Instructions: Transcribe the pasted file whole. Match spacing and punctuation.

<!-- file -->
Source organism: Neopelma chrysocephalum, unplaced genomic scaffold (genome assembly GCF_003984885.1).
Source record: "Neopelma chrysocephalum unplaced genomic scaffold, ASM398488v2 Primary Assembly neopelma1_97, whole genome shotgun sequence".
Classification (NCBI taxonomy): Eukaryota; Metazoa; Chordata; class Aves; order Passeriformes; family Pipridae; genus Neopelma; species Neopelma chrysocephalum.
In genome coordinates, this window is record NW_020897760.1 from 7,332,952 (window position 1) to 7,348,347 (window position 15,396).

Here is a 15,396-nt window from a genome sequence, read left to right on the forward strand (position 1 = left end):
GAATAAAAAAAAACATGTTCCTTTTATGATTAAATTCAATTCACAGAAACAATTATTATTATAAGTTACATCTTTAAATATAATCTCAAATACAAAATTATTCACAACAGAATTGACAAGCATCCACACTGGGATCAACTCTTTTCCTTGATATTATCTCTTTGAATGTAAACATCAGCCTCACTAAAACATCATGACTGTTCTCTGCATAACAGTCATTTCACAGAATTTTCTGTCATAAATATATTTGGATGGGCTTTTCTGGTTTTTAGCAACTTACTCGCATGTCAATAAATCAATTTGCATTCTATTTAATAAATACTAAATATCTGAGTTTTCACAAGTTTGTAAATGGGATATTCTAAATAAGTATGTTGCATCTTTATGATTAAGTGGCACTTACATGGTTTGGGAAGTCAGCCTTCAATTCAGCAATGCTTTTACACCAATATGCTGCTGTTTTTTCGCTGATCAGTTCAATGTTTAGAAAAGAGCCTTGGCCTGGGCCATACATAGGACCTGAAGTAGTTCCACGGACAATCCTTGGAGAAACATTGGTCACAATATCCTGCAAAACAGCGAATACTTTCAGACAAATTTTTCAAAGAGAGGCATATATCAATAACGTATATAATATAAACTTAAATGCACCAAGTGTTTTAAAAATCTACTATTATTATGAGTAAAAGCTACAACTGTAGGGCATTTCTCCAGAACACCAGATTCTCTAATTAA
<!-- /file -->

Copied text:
Source organism: Neopelma chrysocephalum, unplaced genomic scaffold (genome assembly GCF_003984885.1).
Source record: "Neopelma chrysocephalum unplaced genomic scaffold, ASM398488v2 Primary Assembly neopelma1_97, whole genome shotgun sequence".
Classification (NCBI taxonomy): Eukaryota; Metazoa; Chordata; class Aves; order Passeriformes; family Pipridae; genus Neopelma; species Neopelma chrysocephalum.
In genome coordinates, this window is record NW_020897760.1 from 7,332,952 (window position 1) to 7,348,347 (window position 15,396).

Here is a 15,396-nt window from a genome sequence, read left to right on the forward strand (position 1 = left end):
GAATAAAAAAAAACATGTTCCTTTTATGATTAAATTCAATTCACAGAAACAATTATTATTATAAGTTACATCTTTAAATATAATCTCAAATACAAAATTATTCACAACAGAATTGACAAGCATCCACACTGGGATCAACTCTTTTCCTTGATATTATCTCTTTGAATGTAAACATCAGCCTCACTAAAACATCATGACTGTTCTCTGCATAACAGTCATTTCACAGAATTTTCTGTCATAAATATATTTGGATGGGCTTTTCTGGTTTTTAGCAACTTACTCGCATGTCAATAAATCAATTTGCATTCTATTTAATAAATACTAAATATCTGAGTTTTCACAAGTTTGTAAATGGGATATTCTAAATAAGTATGTTGCATCTTTATGATTAAGTGGCACTTACATGGTTTGGGAAGTCAGCCTTCAATTCAGCAATGCTTTTACACCAATATGCTGCTGTTTTTTCGCTGATCAGTTCAATGTTTAGAAAAGAGCCTTGGCCTGGGCCATACATAGGACCTGAAGTAGTTCCACGGACAATCCTTGGAGAAACATTGGTCACAATATCCTGCAAAACAGCGAATACTTTCAGACAAATTTTTCAAAGAGAGGCATATATCAATAACGTATATAATATAAACTTAAATGCACCAAGTGTTTTAAAAATCTACTATTATTATGAGTAAAAGCTACAACTGTAGGGCATTTCTCCAGAACACCAGATTCTCTAATTAA